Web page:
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Tom Toles
Posted at 07:15 AM ET, 07/22/2013

A pastoral reverie

I’m reading a fascinating new book (by Francis R. Kowsky) about the design and construction of the Olmsted Park and Parkway system in Buffalo titled ‘The Best Planned City in the World’. I’m from the Buffalo area and have maintained my ties there, and am veryy familiar with this park system. It’s a great and beautiful part of the city.

But what stands out, in reading the history of the parks, is a thing I tend to romanticize about the post-Civil War era in US history. The thing that made an Olmsted (see also Central Park in NYC) possible. And that is the palpable, widely shared idea that Americans were building a civilization in its cities, and it was a civilization that would be publicly shared by everybody. Okay, go ahead, lecture me about elitism and robber barrons and all the rest. I’ll listen, and probably agree with most of what you have to say. And probably all the late 19th century talk about civilization was self-serving and plenty convenient for the leading citizens of the city, and the nation. Stipulated. But it’s also pretty clear that they believed it. And that belief resulted in the building of an exquisite and breathtaking network of greenspace, threaded though the city, and enjoyed to this day.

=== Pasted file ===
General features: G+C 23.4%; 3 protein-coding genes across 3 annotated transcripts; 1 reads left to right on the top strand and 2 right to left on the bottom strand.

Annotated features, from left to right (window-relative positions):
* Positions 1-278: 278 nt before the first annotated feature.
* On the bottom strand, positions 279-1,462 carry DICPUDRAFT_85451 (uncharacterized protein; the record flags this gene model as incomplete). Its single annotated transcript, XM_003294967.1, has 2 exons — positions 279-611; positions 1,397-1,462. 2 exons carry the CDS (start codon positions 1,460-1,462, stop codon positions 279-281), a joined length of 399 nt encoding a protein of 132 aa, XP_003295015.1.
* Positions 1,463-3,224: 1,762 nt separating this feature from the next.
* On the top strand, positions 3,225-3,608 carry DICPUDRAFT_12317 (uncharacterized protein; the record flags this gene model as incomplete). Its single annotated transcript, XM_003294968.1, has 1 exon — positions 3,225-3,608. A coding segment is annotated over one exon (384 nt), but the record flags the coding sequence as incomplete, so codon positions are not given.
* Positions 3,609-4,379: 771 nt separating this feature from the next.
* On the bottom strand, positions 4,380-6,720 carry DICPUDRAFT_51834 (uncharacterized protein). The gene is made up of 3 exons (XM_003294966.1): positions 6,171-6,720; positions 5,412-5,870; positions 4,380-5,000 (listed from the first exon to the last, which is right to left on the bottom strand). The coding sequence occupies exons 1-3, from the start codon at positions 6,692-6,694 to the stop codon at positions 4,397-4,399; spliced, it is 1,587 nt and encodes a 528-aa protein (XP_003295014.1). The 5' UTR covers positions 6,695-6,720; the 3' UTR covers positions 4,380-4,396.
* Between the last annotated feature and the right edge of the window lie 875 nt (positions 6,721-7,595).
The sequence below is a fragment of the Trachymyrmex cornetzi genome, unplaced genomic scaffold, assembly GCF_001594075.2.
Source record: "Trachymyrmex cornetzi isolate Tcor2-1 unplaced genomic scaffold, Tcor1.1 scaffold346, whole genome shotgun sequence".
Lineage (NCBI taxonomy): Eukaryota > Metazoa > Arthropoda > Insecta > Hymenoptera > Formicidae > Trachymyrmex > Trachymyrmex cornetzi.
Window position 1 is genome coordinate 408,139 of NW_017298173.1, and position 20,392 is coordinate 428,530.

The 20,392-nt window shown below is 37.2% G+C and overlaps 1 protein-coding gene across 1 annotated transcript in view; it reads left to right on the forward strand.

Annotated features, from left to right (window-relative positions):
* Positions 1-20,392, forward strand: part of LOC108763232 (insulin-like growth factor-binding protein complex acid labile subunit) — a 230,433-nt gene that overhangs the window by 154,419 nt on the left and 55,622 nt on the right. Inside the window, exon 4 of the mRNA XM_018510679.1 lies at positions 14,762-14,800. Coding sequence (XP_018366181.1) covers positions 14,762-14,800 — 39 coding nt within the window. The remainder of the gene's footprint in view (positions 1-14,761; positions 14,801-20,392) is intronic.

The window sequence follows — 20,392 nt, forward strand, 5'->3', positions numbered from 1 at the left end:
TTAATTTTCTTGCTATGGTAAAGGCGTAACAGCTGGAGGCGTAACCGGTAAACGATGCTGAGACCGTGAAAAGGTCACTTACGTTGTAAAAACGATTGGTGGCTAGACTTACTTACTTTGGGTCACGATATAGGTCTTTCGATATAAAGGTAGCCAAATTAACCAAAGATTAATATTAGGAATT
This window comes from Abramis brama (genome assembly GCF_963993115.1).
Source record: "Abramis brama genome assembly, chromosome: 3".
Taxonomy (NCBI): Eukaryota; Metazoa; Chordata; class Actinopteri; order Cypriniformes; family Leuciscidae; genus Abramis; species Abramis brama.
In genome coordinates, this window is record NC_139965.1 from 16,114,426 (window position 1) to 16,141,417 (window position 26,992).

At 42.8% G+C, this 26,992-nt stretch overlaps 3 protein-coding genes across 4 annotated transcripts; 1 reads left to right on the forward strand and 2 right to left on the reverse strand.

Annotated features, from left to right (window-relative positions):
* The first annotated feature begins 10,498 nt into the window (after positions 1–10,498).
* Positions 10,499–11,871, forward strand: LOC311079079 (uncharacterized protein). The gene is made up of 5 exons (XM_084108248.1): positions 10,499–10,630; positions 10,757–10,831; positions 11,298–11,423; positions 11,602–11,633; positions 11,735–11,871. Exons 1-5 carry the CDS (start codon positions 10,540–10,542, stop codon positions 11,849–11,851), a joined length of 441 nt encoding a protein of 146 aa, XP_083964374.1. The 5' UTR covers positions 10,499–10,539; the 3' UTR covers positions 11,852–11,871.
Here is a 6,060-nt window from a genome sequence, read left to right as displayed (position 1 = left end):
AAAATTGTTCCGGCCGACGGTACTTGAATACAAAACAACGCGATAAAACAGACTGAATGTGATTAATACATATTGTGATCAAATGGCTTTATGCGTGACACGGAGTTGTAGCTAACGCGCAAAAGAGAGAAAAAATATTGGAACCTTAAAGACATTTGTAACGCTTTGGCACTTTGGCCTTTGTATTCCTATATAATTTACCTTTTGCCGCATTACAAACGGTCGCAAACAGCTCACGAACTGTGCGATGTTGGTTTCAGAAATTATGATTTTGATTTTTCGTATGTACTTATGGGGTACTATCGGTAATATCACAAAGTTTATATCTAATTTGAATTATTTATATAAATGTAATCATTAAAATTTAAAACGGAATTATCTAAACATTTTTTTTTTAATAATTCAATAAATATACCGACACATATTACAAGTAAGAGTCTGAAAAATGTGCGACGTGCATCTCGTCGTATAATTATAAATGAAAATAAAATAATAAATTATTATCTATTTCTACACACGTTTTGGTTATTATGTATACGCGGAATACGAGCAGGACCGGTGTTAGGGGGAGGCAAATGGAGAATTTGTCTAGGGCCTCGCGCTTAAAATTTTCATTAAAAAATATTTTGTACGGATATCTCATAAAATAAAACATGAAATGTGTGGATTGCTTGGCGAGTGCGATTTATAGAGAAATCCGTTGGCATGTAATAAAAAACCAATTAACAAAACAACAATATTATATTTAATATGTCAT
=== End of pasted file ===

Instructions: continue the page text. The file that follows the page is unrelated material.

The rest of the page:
Which brings us to this day. We still have elites, and the robber barrons are back. But what do we have now that is comparable to this belief in building a civilization?

By  |  07:15 AM ET, 07/22/2013

 
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